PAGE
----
William H. Metcalf: Iconic pictures of 1870s Japan were taken by an amateur Milwaukee photographer
Although professional photography studios already crowded the Japanese treaty port of Yokohama by the 1870s, Milwaukee native William Henry Metcalf was one of the first amateur photographers who brought his own camera on a trans-Pacific trip to Japan.
More than a decade before portable Kodak cameras ushered in a new era of amateur photography, Metcalf commissioned his friend and fellow photographer Henry Hamilton Bennet to construct a portable travel camera, equipped with both photographic and stereoscopic lenses. He arrived in Yokohama in June 1877 with the pioneering “Japanologist” Edward Sylvester Morse.
Metcalf set out on a four-month tour photographing the Japanese landscape. More than two dozen of his stereographic photographs were consigned for publication by Bennet under the title “A Summer in Japan.” The images were promoted to an exploding market in the United States, hungry for imagery of the exotic Orient. Metcalf’s views represented the earliest photographic images of Japan, stereograph or otherwise, published in the United States.
The work established his significance as a nineteenth‐century amateur photographer and the earliest person to make extensive use of the dry‐plate process in Japan. Historically, Metcalf has received virtually no critical attention and his obscurity stands in stark contrast to the copious scholarship devoted to his travel companion.
In the early years of the 1800s, growing commerce between America and China led to American whalers entering the waters off Japan. Driven by the concept of manifest destiny, trade opportunities, and the chance to impose western civilization and the Christian religion on what was perceived to be a backward Asian nation, the 13th U.S. President, Millard Fillmore, dispatched an expedition to Japan. Commodore Matthew C. Perry and his ships first reached Japan in July 1853.
The Perry Expedition arrived during the Bakumatsu period of Japan, four months after the end of Fillmore’s term. Commodore Perry wanted to encroach on Japan by force, but the next president, Franklin Pierce, pushed him to remain diplomatic. Less than a year later, in March of 1954, Commodore Perry returned to Japan and began strict negotiations with the Tokugawa shogunate in the tiny village of Yokohama. Within a few weeks, the Convention of Kanagawa was signed which opened the ports of Shimoda and Hakodate to American ships, provided for care of shipwrecked sailors, and establishmented an American consulate in Shimoda.
Metcalf’s image of the Daibutsu, the Great Buddha of Kamakura, was not the first published stereoview card of the popular tourist attraction. However, it remained an early attempt at capturing the ancient bronze behemoth with the new and increasingly popular photographic technique of that day.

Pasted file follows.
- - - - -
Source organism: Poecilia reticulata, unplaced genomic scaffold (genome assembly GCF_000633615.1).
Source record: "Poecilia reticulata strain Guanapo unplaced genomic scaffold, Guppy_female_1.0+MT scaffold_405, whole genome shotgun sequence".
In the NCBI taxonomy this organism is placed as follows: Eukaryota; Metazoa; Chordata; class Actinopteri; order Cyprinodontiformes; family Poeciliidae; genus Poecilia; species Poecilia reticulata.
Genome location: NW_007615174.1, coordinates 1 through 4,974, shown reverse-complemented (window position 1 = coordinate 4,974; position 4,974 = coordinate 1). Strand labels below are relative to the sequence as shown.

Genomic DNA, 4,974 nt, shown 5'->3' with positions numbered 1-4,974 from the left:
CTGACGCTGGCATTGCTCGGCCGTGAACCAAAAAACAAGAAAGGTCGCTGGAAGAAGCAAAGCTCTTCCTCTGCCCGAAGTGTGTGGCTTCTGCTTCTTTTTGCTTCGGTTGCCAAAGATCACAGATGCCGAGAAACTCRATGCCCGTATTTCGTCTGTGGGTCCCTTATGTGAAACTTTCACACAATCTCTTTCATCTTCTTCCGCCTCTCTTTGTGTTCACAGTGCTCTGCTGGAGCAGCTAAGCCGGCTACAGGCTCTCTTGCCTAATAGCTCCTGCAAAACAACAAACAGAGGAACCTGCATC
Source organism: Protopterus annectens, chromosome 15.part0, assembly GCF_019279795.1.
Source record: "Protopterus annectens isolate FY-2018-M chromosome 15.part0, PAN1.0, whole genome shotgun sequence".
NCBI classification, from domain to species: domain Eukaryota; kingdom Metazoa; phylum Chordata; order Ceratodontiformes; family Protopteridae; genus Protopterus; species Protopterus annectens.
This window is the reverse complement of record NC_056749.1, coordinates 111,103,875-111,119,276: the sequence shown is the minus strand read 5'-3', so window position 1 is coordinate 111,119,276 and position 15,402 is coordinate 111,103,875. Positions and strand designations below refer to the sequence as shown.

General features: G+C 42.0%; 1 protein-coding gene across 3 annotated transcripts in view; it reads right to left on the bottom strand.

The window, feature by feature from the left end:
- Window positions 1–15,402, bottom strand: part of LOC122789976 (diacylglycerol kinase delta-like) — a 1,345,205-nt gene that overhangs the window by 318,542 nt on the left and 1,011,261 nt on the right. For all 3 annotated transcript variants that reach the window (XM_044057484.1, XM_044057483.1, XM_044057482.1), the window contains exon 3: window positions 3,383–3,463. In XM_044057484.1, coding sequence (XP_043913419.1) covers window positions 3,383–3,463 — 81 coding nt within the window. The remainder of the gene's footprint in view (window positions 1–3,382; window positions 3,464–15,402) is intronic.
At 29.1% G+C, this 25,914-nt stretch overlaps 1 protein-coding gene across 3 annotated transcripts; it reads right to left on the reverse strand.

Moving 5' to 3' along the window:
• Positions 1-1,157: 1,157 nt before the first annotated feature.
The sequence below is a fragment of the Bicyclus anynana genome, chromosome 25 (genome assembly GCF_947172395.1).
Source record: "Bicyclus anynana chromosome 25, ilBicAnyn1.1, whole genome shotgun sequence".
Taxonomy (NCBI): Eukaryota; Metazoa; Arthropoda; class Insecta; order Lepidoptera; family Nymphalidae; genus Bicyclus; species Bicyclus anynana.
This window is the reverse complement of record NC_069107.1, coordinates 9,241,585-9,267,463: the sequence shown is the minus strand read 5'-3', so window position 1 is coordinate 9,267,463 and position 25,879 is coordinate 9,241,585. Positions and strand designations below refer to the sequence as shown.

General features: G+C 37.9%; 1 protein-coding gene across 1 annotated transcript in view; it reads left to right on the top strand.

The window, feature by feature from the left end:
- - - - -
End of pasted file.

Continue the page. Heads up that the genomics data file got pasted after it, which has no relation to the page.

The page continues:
The immense popularity of his image became a staple among the stereographic sets of Japan views issued by the larger publishers. Metcalf’s composition was uncommon among contemporary photographs of the Daibutsu because it captured the scene devoid of people, casting the visual focus on the serene countenance of the statue and its rustic setting.
More typical of images taken at the time was to include people, usually children, in the shot to establish the sheer grandeur of the statue. But Metcalf left the viewer to estimate the size and dimensions of the immense bronze figure without any reference to scale. In addition, by removing the distraction of people from the scene, Metcalf was able to facilitate a more immediate encounter between the viewer and religious icon. With the simulated virtual reality of the stereoview experience, a silent space was created for the viewer to ponder the meaning of such an unfamiliar and picturesque portrait.
In Milwaukee, Metcalf was a wealthy art collector and a partner in a prosperous shoe manufacturer, the Bradley & Metcalf Company. The business began as a pioneer store in 1943, and expanded into a large building with 100 feet of frontage on what was then muddy Water Street. Four years later in 1847, he paid Solomon Juneau $400 for Quarter Block 73 on the northwest corner of Cass and Division Streets, later Juneau Avenue, to begin construction of his mansion.
While Metcalf was not a professional photographer, he was an avid amateur photographer and very active in the Wisconsin area. He had a long standing and very close association with H.H. Bennett. He learned his photographic skills from Bennett and sometimes accompanied Bennett on photographic expeditions. Metcalf also provided Bennett with the financial support to build his studio which was completed in 1875.
Images from the ”Summer in Japan” stereoview series are the best known photographs taken by Metcalf. They went on to capture the imagination of generations of Americans who knew nothing about Japan or Asian countries.
Metcalf’s 1854 mansion still stands at 1219 N. Cass Street, on the corner of Cass Street and Juneau Avenue. The attached art gallery was destroyed and the main structure pushed north to accommodate the construction of the Summerfield Methodist Church in 1904.